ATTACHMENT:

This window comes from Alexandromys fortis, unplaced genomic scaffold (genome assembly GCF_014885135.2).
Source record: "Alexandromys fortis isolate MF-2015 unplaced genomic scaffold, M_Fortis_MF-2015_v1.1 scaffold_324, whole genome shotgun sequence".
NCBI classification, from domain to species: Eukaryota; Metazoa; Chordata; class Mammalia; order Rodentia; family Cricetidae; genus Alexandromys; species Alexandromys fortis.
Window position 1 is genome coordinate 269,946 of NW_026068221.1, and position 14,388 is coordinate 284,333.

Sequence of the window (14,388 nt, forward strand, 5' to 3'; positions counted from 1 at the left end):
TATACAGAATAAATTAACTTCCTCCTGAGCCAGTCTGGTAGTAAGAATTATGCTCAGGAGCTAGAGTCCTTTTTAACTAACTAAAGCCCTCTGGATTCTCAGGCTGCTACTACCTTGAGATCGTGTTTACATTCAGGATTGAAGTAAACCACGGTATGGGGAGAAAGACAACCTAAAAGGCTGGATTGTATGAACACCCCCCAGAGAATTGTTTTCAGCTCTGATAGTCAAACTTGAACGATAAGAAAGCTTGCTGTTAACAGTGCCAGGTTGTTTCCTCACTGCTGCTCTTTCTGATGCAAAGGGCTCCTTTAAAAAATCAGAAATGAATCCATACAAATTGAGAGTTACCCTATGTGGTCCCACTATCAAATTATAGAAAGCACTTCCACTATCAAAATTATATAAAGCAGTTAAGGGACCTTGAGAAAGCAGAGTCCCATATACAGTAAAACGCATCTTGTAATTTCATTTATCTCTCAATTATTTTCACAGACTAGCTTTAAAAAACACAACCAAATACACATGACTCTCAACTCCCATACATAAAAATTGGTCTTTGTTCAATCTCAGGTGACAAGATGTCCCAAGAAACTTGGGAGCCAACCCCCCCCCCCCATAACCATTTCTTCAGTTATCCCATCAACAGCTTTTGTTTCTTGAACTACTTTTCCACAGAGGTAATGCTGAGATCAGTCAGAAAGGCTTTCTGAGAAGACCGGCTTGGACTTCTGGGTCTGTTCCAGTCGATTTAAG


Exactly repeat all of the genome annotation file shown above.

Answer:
This window comes from Alexandromys fortis, unplaced genomic scaffold (genome assembly GCF_014885135.2).
Source record: "Alexandromys fortis isolate MF-2015 unplaced genomic scaffold, M_Fortis_MF-2015_v1.1 scaffold_324, whole genome shotgun sequence".
NCBI classification, from domain to species: Eukaryota; Metazoa; Chordata; class Mammalia; order Rodentia; family Cricetidae; genus Alexandromys; species Alexandromys fortis.
Window position 1 is genome coordinate 269,946 of NW_026068221.1, and position 14,388 is coordinate 284,333.

Sequence of the window (14,388 nt, forward strand, 5' to 3'; positions counted from 1 at the left end):
TATACAGAATAAATTAACTTCCTCCTGAGCCAGTCTGGTAGTAAGAATTATGCTCAGGAGCTAGAGTCCTTTTTAACTAACTAAAGCCCTCTGGATTCTCAGGCTGCTACTACCTTGAGATCGTGTTTACATTCAGGATTGAAGTAAACCACGGTATGGGGAGAAAGACAACCTAAAAGGCTGGATTGTATGAACACCCCCCAGAGAATTGTTTTCAGCTCTGATAGTCAAACTTGAACGATAAGAAAGCTTGCTGTTAACAGTGCCAGGTTGTTTCCTCACTGCTGCTCTTTCTGATGCAAAGGGCTCCTTTAAAAAATCAGAAATGAATCCATACAAATTGAGAGTTACCCTATGTGGTCCCACTATCAAATTATAGAAAGCACTTCCACTATCAAAATTATATAAAGCAGTTAAGGGACCTTGAGAAAGCAGAGTCCCATATACAGTAAAACGCATCTTGTAATTTCATTTATCTCTCAATTATTTTCACAGACTAGCTTTAAAAAACACAACCAAATACACATGACTCTCAACTCCCATACATAAAAATTGGTCTTTGTTCAATCTCAGGTGACAAGATGTCCCAAGAAACTTGGGAGCCAACCCCCCCCCCCCATAACCATTTCTTCAGTTATCCCATCAACAGCTTTTGTTTCTTGAACTACTTTTCCACAGAGGTAATGCTGAGATCAGTCAGAAAGGCTTTCTGAGAAGACCGGCTTGGACTTCTGGGTCTGTTCCAGTCGATTTAAG